The stigma comes up around anal penetration for men.
When talking about our book, folks sometimes say things like “Prostate play is something which has long since been taboo.”
This is true in so far as prostate massage involves anal penetration. But in my opinion, it’s not prostate stimulation, per se, that is taboo.
I would say that the prostate is first and foremost unrecognized as an erogenous area (though that has been changing lately as this practice grows in popularity).
When folks think of the prostate, they tend to think of cancer and uncomfortable visits to their doctor’s office. They don’t typically think of a healthy prostate throbbing with erotic energy and pulsing with ejaculatory contractions. Many men don’t even know they have a prostate until they start having prostate health issues.
For these reasons, I do think that folks sometimes feel ambivalent toward prostate stimulation specifically, but that is simply the result of our enduring tendency to think of this organ in terms of disease, rather than in terms of sexual function and pleasure.
Anal penetration, on the other hand, is plenty stigmatized. And this is doubly true when the receiver is a man.
Lots of folks shrink away from the anal area as a source of sexual pleasure because of fear of “the mess” or the expectation that it will hurt. But for many men, the real mental roadblock comes from the idea that penetration is in conflict with masculinity: that it is an act of domination, that being penetrated is the “woman’s role” in sex, or (if he’s straight) that a desire to be penetrated means that he is secretly gay.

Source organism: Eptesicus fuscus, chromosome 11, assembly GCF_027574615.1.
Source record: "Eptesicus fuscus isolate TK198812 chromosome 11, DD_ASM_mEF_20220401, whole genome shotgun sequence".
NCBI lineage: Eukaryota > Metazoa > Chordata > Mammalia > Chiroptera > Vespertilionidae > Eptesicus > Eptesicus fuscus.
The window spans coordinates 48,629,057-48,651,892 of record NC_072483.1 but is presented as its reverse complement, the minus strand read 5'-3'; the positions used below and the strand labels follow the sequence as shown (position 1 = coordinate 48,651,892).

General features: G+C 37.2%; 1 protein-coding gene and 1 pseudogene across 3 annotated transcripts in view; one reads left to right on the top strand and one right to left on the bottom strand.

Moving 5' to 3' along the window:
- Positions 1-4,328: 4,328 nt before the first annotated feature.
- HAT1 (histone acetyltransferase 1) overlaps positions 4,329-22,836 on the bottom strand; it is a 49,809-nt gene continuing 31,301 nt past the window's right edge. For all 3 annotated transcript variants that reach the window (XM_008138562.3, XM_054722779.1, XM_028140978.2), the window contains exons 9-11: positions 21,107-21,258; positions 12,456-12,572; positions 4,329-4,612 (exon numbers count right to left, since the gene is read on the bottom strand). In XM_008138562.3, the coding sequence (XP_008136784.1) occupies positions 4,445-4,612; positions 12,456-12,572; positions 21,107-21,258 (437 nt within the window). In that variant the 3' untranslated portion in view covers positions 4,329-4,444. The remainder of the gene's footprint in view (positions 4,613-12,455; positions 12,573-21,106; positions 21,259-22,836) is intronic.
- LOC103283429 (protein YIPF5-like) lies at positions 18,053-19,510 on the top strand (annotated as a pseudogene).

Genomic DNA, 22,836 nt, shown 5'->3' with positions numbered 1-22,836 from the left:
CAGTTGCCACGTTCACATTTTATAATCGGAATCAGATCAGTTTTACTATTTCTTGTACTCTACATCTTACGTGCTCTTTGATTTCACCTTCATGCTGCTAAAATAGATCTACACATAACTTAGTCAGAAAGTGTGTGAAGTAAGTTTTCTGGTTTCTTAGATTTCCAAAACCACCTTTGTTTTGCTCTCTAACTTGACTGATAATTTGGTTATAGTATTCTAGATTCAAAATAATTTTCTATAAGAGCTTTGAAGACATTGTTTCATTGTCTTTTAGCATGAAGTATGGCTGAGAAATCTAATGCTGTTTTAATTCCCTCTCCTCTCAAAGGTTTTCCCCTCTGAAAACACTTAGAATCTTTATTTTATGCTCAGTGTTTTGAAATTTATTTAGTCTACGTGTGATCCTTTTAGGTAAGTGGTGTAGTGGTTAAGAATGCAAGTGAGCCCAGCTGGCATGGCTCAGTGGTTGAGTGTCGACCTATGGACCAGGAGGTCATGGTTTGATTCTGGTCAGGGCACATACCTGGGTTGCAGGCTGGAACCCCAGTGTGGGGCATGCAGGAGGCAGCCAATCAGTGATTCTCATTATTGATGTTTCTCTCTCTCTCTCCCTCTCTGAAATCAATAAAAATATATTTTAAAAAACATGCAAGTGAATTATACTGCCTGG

I’d wager that if the prostate were accessible without anal penetration, men would massage theirs without hesitation. As CT from Aneros likes to say, “If your prostate was up your nose, you’d pick it all day!”
Ok, that image is a little crude, but the point is valid just the same. If men could reach their prostate without anal penetration, clearly it would be considered just as “normal” to pleasure this area as other areas of a his sex equipment.
Actually, the prostate can be stimulated without penetration – by applying pressure through the perineum (aka the “taint”). It doesn’t feel as intense, but it can give you a glimpse of what this pleasure is all about, especially if you do it leading up to and during orgasm.
This technique is all over sex tip lists and women’s magazines, and has been for years. Sometimes, it is even identified as the prostate or “male g-spot” area that is being pleasured.
Yet notice how there is no sense that it’s makes him less of a man if you apply pressure to the prostate through the perineum.
Of course not. Because there is no stigma around prostate pleasure. All the uncomfortable feelings come up when penetration gets involved.
Not all men or partners of men struggle with the idea that penetrating him is in conflict with masculinity, but enough people do have these concerns that we actually devoted an entire chapter to it in our book.
If you’d like a taste of our perspective on the subject, check out our page “Do men really like this?”
Follow the pleasure! Go where it leads you.